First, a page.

Q: Hi Dave,
I have been a "hot lover" for years and have had the chance to try many different foods and spices as I traveled the world for the U.S. Navy. I have recently decided to grow my own but have run into a problem. I am growing jalapeños, habaneros, and serranos. All of the jalapeños I have picked are just like a normal "green pepper." The only time I felt any heat was as I got up to the seed pod (stem) end. On the other hand, I picked a serrano the other day and it was just as I expected—very very hot. I did a Google search on the web and found a lot of articles that stated things like 1) too much watering can cause this, or 2) that particular plant (father) just wasn’t that hot. I tried leaving them on the counter for a week, thinking the capsaicin needed time to spread throughout the pepper. That didn’t work either. Thanks for your help!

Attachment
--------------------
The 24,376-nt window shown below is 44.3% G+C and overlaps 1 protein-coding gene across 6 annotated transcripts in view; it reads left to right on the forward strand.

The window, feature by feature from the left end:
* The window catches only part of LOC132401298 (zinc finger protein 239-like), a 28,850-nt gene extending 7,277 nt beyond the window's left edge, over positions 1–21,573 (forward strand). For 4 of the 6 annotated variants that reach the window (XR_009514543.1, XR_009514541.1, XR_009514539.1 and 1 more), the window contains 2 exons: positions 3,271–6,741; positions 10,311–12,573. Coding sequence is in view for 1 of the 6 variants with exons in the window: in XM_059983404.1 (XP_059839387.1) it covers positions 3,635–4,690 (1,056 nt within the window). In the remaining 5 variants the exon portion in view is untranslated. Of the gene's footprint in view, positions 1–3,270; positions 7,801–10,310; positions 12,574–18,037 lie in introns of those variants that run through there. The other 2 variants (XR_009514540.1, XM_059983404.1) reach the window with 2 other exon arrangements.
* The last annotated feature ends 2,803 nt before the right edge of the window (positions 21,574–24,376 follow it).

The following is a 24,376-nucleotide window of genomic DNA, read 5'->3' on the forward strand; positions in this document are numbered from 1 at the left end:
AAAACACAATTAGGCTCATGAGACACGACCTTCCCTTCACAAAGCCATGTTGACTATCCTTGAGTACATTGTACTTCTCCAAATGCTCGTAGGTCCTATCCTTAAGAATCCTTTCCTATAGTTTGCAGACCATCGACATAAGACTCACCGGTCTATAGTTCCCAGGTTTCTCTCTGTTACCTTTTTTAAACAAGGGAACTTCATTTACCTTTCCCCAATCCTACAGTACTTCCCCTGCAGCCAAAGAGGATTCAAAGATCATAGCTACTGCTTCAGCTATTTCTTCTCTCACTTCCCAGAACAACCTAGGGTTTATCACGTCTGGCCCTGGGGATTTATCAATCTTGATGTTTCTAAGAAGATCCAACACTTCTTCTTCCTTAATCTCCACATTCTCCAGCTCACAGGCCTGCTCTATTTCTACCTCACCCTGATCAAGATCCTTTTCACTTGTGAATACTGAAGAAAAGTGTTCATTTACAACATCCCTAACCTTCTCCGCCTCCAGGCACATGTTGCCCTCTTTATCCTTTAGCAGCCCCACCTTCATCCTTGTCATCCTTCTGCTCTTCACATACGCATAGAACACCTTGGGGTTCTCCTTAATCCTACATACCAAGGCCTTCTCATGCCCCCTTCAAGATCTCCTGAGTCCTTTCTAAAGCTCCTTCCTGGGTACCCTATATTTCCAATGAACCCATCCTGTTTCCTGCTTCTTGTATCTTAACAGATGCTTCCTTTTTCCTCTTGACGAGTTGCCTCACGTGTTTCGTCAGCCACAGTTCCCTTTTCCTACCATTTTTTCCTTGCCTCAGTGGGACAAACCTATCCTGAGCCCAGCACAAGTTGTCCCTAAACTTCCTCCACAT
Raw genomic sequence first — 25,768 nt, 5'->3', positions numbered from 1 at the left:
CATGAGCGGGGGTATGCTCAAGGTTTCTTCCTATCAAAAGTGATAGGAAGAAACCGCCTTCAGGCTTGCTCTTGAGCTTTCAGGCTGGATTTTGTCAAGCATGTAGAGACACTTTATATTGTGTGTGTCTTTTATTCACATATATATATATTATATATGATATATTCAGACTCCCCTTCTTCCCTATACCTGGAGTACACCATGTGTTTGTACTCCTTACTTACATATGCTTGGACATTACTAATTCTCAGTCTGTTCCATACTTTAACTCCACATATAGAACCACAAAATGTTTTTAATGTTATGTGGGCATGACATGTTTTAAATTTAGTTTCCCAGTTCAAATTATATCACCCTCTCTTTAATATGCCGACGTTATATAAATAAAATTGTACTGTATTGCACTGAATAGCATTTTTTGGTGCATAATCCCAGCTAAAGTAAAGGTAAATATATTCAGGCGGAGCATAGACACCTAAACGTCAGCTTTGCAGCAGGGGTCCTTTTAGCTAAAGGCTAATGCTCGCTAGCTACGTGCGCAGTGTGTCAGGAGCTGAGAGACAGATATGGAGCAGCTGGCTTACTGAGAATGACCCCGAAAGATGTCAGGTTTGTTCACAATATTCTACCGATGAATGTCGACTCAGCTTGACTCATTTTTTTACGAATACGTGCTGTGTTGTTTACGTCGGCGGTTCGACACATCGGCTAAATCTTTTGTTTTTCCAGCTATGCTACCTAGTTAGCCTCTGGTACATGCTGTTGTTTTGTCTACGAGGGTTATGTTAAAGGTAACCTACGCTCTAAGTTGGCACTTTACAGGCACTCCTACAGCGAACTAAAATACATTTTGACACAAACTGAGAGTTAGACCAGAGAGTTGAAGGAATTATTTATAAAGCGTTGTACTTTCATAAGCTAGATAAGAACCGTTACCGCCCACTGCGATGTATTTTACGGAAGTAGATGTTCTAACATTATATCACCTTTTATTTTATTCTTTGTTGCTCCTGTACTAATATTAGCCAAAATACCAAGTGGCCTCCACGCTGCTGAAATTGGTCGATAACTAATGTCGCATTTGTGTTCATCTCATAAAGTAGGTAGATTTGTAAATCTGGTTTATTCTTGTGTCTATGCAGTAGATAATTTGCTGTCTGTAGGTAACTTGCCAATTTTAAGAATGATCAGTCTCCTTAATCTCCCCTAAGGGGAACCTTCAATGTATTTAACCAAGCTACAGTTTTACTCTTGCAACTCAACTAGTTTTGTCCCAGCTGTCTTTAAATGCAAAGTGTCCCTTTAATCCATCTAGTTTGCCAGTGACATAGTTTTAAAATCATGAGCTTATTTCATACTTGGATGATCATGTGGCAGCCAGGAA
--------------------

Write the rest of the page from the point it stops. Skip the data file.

A: Hello Kevin:
Generally speaking, the larger the pepper, the milder it is, so if your jalapeños are rather large, like 3 inches or more, they will be mild. Over the past few years, chile breeders have been breeding milder jalapeños for the nachos market. Too much watering does not cause mildness, but withholding water until the plant wilts slightly can stress the plants and make the pods hotter. Heat is mostly genetic, but environmental factors play a role as well. Leaving them on the counter won’t work, but crushing them by rubbing them hard with your palm on a counter top can spread the capsaicin around. Also, you could chop them and mix them with chopped serranos to bring up the heat.